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Economist mostly optimistic about outlook for 2014

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The economy looks “very good,” said Wells Fargo’s director and senior economist, but there are still uncertainties, risks and threats to be faced in 2014.

Eugenio Alemán presented a U.S. and regional economic outlook Thursday at an event hosted by Wells Fargo for its clients at the University Club.

“For the last three years, the economy has been improving, but people didn’t believe it,” Alemán said. For the first time, people are recognizing that the economy is recovering, he said.

The biggest risk for the U.S. economy is how the Federal Reserve is going to unwind and get rid of the $85 billion in assets it’s buying every month, he said. Tapering began in January, reducing the number amount of assets purchased to $75 billion.

This action hasn’t been taken before, creating uncertainty about how the tapering will be handled and what the response will be. Interest rates will start to go up, and Alemán said he expects the Fed will do its best to keep the increase contained for one or two more years.

The housing market has improved, with prices up about 10 to 15 percent nationwide. The Federal Reserve is “still concerned,” Alemán said, adding that it wants to bring down negative equity to allow people to refinance or sell their homes.

Housing prices could be the biggest threat to the economy, he said. Mortgage lending isn’t growing and has been shrinking for several years.

Two-thirds of all purchases in the housing market are mortgage-based; the remaining one-third are mostly investors and foreigners making cash purchases.

“What is going to happen when these people are out? What happens to home prices when investors and foreigners are out of the picture? That is a big concern,” Alemán said.

It’s not a concern calling for a serious crisis, he said, but a concern that it could push prices lower — which could be good and bad.

Affordability is a concern in California, especially in coastal communities, Alemán said. Affordability in San Diego isn’t as bad as it was before the crisis, he said, but has worsened as home prices continue to rise.

Construction permits are behind the curve, causing a pent-up demand for housing and taking prices higher.

“It’s very difficult, especially in California with the rules and regulations to build and put homes together and be ahead of the curve,” Alemán said.

Single-family housing permits in San Diego are not recovering, but multifamily has recovered considerably and continues to recover, which is typical of the rest of the United States, Alemán said.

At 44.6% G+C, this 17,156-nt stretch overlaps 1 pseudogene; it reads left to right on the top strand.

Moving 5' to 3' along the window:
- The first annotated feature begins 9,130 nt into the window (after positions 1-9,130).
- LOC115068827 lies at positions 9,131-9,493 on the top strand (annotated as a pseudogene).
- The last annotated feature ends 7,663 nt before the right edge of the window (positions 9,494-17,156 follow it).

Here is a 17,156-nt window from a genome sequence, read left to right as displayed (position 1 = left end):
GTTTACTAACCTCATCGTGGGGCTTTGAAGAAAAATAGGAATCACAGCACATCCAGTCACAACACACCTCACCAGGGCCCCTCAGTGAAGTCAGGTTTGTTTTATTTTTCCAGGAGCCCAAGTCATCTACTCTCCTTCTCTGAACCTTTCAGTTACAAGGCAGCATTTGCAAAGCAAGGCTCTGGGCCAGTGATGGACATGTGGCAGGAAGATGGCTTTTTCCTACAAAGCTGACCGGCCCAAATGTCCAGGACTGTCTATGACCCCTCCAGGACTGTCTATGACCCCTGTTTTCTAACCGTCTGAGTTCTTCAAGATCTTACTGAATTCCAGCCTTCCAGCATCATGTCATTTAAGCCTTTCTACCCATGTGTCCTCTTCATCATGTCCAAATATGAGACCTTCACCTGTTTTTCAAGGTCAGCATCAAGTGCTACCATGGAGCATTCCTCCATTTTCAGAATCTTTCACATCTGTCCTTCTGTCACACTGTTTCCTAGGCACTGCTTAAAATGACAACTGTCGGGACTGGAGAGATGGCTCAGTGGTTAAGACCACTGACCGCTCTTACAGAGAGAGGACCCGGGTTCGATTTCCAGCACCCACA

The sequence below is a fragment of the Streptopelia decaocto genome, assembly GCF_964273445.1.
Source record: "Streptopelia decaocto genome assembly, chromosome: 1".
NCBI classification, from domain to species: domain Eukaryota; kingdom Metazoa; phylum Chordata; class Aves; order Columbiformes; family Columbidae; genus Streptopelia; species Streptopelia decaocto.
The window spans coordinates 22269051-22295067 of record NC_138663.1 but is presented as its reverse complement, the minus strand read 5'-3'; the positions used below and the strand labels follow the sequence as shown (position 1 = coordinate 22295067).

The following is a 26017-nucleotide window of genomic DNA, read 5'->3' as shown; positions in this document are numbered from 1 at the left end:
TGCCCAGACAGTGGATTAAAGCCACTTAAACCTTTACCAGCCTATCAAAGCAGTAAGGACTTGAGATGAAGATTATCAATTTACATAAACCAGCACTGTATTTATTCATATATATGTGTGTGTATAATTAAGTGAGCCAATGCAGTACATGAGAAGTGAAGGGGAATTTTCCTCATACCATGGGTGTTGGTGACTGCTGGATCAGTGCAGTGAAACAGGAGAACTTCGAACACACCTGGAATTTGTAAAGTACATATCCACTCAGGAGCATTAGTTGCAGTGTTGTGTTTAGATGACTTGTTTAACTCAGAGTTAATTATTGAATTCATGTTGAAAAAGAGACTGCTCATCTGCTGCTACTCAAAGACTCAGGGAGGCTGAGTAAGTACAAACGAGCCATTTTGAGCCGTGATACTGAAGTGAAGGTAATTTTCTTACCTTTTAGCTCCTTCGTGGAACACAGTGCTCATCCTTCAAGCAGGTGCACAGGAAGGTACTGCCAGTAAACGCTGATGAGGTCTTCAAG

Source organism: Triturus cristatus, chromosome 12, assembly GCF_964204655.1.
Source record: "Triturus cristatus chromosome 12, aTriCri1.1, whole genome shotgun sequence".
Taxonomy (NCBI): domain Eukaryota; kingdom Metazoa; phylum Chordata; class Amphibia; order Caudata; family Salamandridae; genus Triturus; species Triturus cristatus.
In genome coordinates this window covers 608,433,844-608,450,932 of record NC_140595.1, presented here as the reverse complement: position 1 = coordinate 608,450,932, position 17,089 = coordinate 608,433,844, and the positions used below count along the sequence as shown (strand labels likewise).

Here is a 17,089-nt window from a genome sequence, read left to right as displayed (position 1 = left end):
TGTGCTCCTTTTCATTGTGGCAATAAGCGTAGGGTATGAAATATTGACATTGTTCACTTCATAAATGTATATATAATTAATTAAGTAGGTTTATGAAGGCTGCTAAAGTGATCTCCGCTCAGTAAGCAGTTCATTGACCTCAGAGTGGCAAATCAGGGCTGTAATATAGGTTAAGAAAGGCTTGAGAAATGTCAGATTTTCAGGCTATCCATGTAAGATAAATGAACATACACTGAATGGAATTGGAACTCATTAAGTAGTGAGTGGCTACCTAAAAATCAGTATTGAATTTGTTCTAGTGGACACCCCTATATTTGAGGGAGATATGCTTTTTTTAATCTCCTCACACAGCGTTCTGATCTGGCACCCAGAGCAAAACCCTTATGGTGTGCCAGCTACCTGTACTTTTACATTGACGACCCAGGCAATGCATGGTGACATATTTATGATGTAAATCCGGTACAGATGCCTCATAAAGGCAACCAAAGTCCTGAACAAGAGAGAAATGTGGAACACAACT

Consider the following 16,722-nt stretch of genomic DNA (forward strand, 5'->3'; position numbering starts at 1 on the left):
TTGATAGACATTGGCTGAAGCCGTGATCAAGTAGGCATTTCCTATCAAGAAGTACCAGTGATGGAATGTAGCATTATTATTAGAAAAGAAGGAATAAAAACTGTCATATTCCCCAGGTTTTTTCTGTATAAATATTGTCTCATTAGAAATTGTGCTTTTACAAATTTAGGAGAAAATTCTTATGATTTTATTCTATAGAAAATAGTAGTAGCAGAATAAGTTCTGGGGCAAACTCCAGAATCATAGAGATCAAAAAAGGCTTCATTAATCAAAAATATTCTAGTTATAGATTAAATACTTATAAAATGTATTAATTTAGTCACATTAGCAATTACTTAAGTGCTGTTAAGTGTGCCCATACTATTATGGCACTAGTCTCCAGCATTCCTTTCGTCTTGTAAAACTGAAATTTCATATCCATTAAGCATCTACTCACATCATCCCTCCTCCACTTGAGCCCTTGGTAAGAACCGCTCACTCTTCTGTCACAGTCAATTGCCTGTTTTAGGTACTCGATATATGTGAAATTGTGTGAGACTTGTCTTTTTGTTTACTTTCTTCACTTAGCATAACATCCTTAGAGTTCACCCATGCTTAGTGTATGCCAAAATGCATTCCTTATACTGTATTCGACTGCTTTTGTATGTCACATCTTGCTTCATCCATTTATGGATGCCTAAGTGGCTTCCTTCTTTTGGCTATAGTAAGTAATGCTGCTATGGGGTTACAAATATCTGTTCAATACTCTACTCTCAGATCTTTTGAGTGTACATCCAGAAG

One uncertainty for the coming year are fiscal issues, such as raising the debt ceiling, Alemán said, but “the rest of the economy looks very good.”

Employment has been consistently improving at a “relatively strong rate” for some time, he said, adding that 9 million jobs were lost and 7.5 million jobs have been recovered since the recession. The reason all 9 million jobs haven’t been recovered is because the government laid off 1.5 million workers, he said.

“Every sector is growing jobs except the government,” Alemán said. Most of the lost jobs were in state and local governments.

Unemployment has dropped down to about 7 percent, but the reason is “not good,” Alemán said. The biggest reason is because people are dropping out of the workforce, such as retiring baby boomers, people tired of looking for a job, and people going back to school to update their skills.

The government isn’t “spending like crazy,” Alemán said. “It’s actually doing a terrific job of slowing down expenditures.”

Government has been decreasing expenditures over the past four years and expenditures as a percentage of GDP at 20.8 percent in September is about average for the past 50 years, he said.

Expenditures aren’t increasing as a percentage of GDP because the economy is growing – not fast, but it is growing – Alemán said, which shows “the economy is not as bad as you would think.”

The economy is growing at about 1.5 percent to 2 percent, Alemán said, which is about half the rate of prerecession levels. He expects the U.S. economy to grow at 2.1 percent this year and 2.6 percent in 2015.

Another concern is consumer credit, which Alemán said is “nowhere to be found.”

“This is what has been the bread and butter of the U.S. consumer and it’s not occurring,” he said.

Revolving credit, including credit card lending, has “just disappeared,” while nonrevolving credit such as auto loans and student loans, is still working, he said.

The personal savings rate has improved to more than 4.5 percent — it had gone down to 2.5 percent before the crisis and then rose to about 7 percent.

Consumers are using their savings again for purchases because income growth is weak, which Alemán said is unsustainable. Increasing home prices have caused people to use their savings to consume, because they feel they manage to save through housing.

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